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SpaceX will build new satellites to boost T-Mobile’s signal

T-Mobile subscribers will be getting a satellite upgrade to their wireless service, thanks to a newly announced partnership that takes advantage of SpaceX’s Starlink constellation.

But don’t expect to start streaming high-definition videos via satellite to your T-Mobile connected devices immediately: The beta version of Starlink’s broadband boost is due to roll out in select areas by the end of next year, after a series of SpaceX satellite launches.

That rollout will begin with text messaging, including SMS, MMS and messaging apps. Voice and data coverage will come later.

T-Mobile CEO Mike Sievert and SpaceX CEO Elon Musk laid out the details behind the deal today during a live presentation at SpaceX’s Starbase facility in South Texas.

Sievert said the partnership calls for creating a new network, composed of Starlink satellites that can use T-Mobile’s mid-band spectrum nationwide. He said the vast majority of smartphones already on its network would be compatible with the new satellite-plus-cellular service.

“You can connect with your existing phone,” Sievert promised. He said he expected to include the Starlink-enabled service free with T-Mobile’s most popular plans. With less popular plans, a monthly fee might be charged, he said.

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T-Mobile and SpaceX strike Starlink connectivity deal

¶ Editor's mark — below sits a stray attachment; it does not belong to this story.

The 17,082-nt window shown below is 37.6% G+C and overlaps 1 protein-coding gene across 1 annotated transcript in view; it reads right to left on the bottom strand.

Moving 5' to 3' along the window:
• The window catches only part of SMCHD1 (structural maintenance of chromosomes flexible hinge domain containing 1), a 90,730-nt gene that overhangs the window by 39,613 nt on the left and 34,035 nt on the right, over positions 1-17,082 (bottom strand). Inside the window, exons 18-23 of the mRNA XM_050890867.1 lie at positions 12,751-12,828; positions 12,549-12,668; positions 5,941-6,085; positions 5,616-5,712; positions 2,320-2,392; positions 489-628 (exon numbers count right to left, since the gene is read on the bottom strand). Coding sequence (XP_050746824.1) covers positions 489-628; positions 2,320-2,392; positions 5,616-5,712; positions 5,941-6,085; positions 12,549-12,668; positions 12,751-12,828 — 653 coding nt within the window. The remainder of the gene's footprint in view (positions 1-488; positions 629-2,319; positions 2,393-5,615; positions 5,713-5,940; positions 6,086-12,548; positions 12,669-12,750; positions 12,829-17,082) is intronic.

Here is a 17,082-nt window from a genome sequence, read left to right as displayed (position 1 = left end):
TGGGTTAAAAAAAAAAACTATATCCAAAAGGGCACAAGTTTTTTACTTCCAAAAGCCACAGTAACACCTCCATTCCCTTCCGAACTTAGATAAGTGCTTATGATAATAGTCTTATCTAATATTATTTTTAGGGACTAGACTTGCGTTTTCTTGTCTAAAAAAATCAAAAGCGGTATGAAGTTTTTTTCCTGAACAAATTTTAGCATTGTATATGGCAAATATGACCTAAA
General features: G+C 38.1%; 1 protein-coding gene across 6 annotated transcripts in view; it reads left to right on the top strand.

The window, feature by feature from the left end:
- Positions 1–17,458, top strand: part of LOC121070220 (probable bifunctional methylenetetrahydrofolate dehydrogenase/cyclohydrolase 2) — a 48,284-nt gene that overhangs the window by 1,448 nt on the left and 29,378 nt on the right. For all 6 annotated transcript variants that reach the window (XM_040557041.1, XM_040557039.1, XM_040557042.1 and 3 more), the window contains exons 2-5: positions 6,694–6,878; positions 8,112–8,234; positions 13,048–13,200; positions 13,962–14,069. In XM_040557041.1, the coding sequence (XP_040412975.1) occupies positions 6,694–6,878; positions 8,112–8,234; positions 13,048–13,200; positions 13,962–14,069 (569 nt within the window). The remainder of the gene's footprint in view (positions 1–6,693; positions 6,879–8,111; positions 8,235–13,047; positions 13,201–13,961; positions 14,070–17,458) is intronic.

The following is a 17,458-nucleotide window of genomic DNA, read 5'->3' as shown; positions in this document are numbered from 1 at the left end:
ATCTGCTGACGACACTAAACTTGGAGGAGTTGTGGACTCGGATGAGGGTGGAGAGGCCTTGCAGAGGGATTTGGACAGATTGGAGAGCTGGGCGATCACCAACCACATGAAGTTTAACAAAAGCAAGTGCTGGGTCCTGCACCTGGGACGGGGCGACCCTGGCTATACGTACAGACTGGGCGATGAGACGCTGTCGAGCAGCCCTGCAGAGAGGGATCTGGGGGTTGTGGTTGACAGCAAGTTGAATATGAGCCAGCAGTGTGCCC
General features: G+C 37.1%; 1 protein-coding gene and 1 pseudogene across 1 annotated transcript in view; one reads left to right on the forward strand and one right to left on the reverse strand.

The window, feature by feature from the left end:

The CEOs of SpaceX and T-Mobile will join forces to reveal how their companies will work together to increase wireless connectivity.

Details about the announcement, set to be live-streamed at 7 p.m. CT (5 p.m. PT) Aug. 25 from SpaceX’s Starbase facility in South Texas, haven’t been made public. But the plan seems likely to involve using SpaceX’s Starlink satellite constellation and T-Mobile’s cellular network to boost subscribers’ access and both companies’ fortunes.

“This is something special,” SpaceX CEO Elon Musk said in a tweet.

Mike Sievert, the CEO of Bellevue, Wash.-based T-Mobile, will join Musk for the presentation on YouTube.

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Amazon and T-Mobile to help with Remote ID

Remote ID system
The Remote ID system would require drones to broadcast an identification code as well as location data. (DJI Photoillustration)

Amazon and T-Mobile are among eight companies selected to help the Federal Aviation Administration establish technical requirements for Remote ID, a protocol that drones will be required to follow for broadcasting identification and location data while in flight.

The other companies include Airbus, AirMap, Intel, OneSky, Skyward and Alphabet’s drone subsidiary, Wing.

“The FAA will be able to advance the safe integration of drones into our nation’s airspace from these technology companies’ knowledge and expertise on remote identification,” Transportation Secretary Elaine Chao said today in a news release.

Today’s announcement comes months after the FAA put out a set of draft regulations and a request for information relating to Remote ID.

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